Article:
A Group Called The Knowns Hacked Into K Box’s Database.
At 4 am on 16th September 2014, a collective called The Knowns hacked into K Box’s database, leaking contact details of its 317,000 customers. The list includes each customer’s phone numbers, email addresses, dates of birth, NRIC numbers, and even their marital status.
These details were emailed to various media outlets, including MediaCorp.
Channel News Asia was able to verify the identity of several members, who stated that her details were accurate. Those who were affected expressed concern for their privacy. Some wondered if internet trolls would exploit this information to their own ends.
“K Box should have taken appropriate measures to prevent this,” said banker Delia Koh, admitting that the incident was “scary.”
Why The Knowns Did It
The hackers said that this was in response to “the recent increase in toll at Woodlands,” and stated that it was “an unnecessary financial burden on working Malaysians.”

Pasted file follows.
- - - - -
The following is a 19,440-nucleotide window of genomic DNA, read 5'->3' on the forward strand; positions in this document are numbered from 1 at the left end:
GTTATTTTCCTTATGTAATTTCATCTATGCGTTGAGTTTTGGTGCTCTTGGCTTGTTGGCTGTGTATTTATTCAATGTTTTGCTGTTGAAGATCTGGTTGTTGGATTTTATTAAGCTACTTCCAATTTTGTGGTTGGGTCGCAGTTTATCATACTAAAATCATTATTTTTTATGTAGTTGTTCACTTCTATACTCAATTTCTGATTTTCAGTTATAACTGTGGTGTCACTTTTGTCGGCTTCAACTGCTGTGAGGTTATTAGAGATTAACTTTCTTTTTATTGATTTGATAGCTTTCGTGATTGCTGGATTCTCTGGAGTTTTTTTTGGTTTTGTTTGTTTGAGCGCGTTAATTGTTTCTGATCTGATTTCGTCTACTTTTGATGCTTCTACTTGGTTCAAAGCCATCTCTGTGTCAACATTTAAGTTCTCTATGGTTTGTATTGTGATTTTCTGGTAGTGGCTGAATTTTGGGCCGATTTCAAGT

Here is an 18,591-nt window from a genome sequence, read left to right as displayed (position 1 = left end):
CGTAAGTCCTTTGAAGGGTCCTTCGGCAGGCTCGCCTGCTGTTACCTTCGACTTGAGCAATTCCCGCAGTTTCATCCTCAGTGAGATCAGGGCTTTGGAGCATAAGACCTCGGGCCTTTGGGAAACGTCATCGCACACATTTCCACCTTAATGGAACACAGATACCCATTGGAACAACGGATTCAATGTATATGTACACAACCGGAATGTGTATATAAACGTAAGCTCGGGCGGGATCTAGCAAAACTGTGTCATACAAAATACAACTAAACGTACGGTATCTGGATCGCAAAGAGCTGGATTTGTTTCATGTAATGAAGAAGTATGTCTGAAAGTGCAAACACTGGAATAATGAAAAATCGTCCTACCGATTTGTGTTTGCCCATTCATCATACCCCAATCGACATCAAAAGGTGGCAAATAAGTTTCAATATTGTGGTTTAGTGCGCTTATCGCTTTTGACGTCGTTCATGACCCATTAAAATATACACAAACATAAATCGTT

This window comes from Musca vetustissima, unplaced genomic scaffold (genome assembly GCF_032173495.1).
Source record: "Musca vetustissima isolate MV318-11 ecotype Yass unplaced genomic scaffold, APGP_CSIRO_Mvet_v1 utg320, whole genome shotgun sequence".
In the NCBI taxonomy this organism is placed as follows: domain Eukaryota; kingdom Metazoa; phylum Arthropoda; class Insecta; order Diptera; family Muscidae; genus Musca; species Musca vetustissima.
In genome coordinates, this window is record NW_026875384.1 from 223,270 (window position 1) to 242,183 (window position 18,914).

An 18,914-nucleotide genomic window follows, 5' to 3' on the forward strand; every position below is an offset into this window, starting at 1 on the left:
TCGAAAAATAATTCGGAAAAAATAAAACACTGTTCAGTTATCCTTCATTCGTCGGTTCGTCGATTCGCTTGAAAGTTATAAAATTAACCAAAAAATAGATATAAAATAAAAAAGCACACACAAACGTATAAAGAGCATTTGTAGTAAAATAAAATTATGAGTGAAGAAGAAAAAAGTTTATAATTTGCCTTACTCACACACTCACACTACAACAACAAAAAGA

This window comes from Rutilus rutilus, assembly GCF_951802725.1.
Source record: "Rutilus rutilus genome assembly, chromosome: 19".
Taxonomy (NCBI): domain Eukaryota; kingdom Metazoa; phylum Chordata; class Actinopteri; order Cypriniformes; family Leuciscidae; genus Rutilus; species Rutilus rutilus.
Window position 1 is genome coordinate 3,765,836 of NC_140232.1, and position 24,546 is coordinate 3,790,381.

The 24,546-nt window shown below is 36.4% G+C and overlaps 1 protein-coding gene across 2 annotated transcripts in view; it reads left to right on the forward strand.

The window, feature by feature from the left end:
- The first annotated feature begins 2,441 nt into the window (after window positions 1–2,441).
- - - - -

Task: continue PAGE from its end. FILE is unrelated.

“We had [sic] done it before and we will do it again,” they said.
This incident comes after M1’s security breach, which is undergoing investigation by the Personal Data Protection Commission (PDPC) of Singapore. The PDPC is also investigating is investigating this incident.
“Under the Personal Data Protection Act, organisations are required to make reasonable security arrangements to protect personal data in their possession or under their control in order to prevent unauthorised access, collection, use or similar risks,” said a PDPC spokesperson.
K Box Apologizes
There was an outpouring of support from their fans:
What Happens Next?
Privacy concerns are now becoming more prevalent in Singapore—apart from these two incidents, which happened this week, more than 1,500 SingPass accounts were breached in June this year. The personal details of 4,000 individuals’ saved on the Singapore Art Museum’s website were revealed on an overseas website.
Although many people may agree that K Box should have added more security measures, the solution isn’t to blame the victim, but rather, figure out how to minimise the damage done. In a better world, we would teach people not to hack, but sadly, disgruntled people with computer know-how will spare no thought for the privacy of people.